A team of global scientists led by the Monash University made a breakthrough turning seawater and brackish water into drinkable clean water using sunlight and a specialised metal-organic framework (MOF). This energy-efficient and cost-effective method will see millions and millions of people gaining access to clean drinking water.
How does the method work?
In the study, scientists used a metal-organic framework called the PSP-MIL-53 MOF which could absorb salt from seawater and brackish water making it desalinated. And the process takes just under 30 minutes to complete. Within a day, 1 kg of the MOF could filter and create 139.5 L of clean drinking water. And with a very low energy consumption.
The new method could reduce 2,233 parts per million (ppm) water into less than 500ppm, which is much less than the current WHO guideline for drinkable water of total dissolved solids (TDS) <600ppm.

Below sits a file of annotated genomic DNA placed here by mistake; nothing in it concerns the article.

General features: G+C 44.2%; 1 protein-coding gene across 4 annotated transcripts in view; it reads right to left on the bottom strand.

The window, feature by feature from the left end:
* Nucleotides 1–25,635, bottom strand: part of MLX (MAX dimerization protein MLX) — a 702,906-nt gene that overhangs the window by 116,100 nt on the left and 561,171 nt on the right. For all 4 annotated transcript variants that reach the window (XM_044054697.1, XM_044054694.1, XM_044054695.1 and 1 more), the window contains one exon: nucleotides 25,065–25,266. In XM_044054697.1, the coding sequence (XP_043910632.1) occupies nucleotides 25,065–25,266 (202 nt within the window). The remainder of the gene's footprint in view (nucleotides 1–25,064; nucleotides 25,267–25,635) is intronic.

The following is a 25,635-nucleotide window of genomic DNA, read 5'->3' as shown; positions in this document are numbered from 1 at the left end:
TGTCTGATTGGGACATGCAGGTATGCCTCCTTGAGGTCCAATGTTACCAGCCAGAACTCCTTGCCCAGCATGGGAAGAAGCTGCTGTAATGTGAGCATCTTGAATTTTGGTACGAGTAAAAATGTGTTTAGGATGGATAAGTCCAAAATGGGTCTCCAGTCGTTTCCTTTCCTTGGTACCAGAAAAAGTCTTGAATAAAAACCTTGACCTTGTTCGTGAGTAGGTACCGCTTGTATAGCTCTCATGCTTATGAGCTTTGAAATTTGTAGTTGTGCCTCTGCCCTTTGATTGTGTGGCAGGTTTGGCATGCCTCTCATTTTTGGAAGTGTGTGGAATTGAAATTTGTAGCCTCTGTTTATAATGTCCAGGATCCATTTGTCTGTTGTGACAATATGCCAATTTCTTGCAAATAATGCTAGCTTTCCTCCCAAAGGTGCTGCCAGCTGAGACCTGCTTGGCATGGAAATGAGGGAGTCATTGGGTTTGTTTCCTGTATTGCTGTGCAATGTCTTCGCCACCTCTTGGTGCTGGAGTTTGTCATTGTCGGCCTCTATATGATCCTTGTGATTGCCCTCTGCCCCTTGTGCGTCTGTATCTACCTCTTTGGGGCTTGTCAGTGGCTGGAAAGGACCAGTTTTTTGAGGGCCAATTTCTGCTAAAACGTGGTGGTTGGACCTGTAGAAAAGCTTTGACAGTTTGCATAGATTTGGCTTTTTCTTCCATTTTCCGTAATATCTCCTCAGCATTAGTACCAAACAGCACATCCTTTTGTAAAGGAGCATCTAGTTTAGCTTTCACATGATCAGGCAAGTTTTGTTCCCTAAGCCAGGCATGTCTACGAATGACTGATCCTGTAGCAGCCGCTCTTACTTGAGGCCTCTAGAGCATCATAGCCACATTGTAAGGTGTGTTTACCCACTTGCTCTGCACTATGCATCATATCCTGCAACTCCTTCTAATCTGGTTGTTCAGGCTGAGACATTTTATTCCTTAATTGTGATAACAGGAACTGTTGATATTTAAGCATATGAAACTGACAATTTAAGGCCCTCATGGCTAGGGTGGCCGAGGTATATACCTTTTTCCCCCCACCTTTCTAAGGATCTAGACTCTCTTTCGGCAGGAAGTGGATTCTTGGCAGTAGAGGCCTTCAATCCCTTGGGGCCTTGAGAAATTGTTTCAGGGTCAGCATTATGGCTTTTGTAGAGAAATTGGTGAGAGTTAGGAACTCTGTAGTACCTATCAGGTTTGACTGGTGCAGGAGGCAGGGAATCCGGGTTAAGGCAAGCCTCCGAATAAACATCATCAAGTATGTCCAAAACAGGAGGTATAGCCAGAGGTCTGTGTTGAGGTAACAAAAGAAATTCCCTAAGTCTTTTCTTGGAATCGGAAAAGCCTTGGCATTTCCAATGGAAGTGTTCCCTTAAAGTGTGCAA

After one time use, these MOF crystals could be regenerated by exposing to sunlight in just 4 minutes making the process sustainable too. This method is said to be filtering harmful particles and also more energy-efficient than other desalination methods.
“Thermal desalination processes by evaporation are energy-intensive, and other technologies, such as reverse osmosis, has a number of drawbacks, including high energy consumption and chemical usage in membrane cleaning and dechlorination,” says Professor Huanting Wang, lead author of the study.
What are MOFs?
Metal-organic frameworks contain metal ions forming a porous crystalline material which has the largest surface area among any known material. The intense porosity of this material can make an area of a football ground cover a small teaspoon.
They have the ability to trap the salt and other impurities in those tiny pores when filtering liquids. The special MOF they used in the study, PSP-MIL-53, ‘was synthesised by introducing poly (spiropyran acrylate) (PSP) into the pores of MIL-53, a specialised MOF’.
“Sunlight is the most abundant and renewable source of energy on Earth. Our development of a new adsorbent-based desalination process through the use of sunlight for regeneration provides an energy-efficient and environmentally-sustainable solution for desalination,” says Professor Huanting Wang.
Apart from creating sustainable clean drinking water available to the world, the researchers believe their method could also be functionalised to sustainably extract minerals in mining and other industries.
The study has been published in the journal Nature Sustainability.